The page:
Zduriencik shipped off the two best relievers of 2008 to shore up other weaknesses, and considering that building a decent bullpen is the easiest part of roster construction, he did very well for himself. Yes, 2009’s bullpen looks weak, but Zduriencik has filled it with a handful of high risk/high reward types, just like a bullpen should be built. Everything is up for grabs in this bullpen. Everything. The only locks for a roster spot at all goes to Corcoran, Lowe and Batista, though Walker, Rowland-Smith and Pena have an inside track. 2009’s bullpen isn’t likely to be pretty, but Lowe, Aardsma, Pena and Fields all have electric arms and there’s a handful of relief options that will wait in the wings in Tacoma if (when) something doesn’t go according to plan.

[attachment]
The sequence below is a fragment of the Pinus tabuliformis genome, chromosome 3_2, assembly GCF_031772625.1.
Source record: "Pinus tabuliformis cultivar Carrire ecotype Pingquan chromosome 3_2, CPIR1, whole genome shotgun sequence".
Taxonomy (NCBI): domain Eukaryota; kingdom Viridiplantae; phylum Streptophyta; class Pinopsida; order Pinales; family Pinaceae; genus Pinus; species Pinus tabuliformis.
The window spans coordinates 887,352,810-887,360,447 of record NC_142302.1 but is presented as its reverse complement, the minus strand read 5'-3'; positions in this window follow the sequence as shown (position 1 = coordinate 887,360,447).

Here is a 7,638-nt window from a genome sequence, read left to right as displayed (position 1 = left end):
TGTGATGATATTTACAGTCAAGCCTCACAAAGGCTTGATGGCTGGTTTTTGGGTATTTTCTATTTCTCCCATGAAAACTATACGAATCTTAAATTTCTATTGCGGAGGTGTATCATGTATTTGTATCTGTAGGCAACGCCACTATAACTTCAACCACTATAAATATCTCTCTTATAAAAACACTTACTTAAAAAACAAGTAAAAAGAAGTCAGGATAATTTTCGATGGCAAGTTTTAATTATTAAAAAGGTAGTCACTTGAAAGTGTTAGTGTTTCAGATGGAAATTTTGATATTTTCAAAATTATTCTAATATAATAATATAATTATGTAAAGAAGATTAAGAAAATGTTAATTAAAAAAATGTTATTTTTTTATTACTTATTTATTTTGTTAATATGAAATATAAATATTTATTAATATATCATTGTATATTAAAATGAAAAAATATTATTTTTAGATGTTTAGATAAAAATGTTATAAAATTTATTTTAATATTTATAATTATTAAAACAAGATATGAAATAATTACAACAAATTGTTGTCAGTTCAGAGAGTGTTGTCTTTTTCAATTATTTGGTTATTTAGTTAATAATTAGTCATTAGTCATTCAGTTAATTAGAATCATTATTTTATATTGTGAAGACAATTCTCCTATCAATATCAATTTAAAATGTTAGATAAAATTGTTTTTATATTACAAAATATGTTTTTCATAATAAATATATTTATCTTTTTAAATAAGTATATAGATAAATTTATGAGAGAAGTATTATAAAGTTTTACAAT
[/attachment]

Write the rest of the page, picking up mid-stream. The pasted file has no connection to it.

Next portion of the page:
With so many doom-and-gloom predictions out there, nobody in the mainstream actually went out and did the math. I don’t blame them — this is going to be a hair-pulling team to watch. But this was the best offseason the Mariners have had in years, and thanks to the easy-filling of gigantic offensive potholes, to counter the departure of the Mariners best hitter, the offense doesn’t look any worse. The defense is no longer a laughing stock with three center fielders and an actual shortstop pushing the fat, Cuban one to show some actual range. The pitching is looking similar, but there will be some regressions in the starting rotation that will help a lot; will it help enough to counter the big steps back the bullpen probably took? That’s up in the air. But in only 4 short months, the Mariners have added about 9 context-neutral wins to the present and stock piled the farm system under GM Zduriencik. While the chance of a playoff berth is very slim, the pathetic AL West is likely to be won by a race to 90 wins, and less than that may just do the trick. The Mariners are certainly long shots to accomplish that, but this isn’t the 60-win team that was 2008, and this isn’t a 101-win division.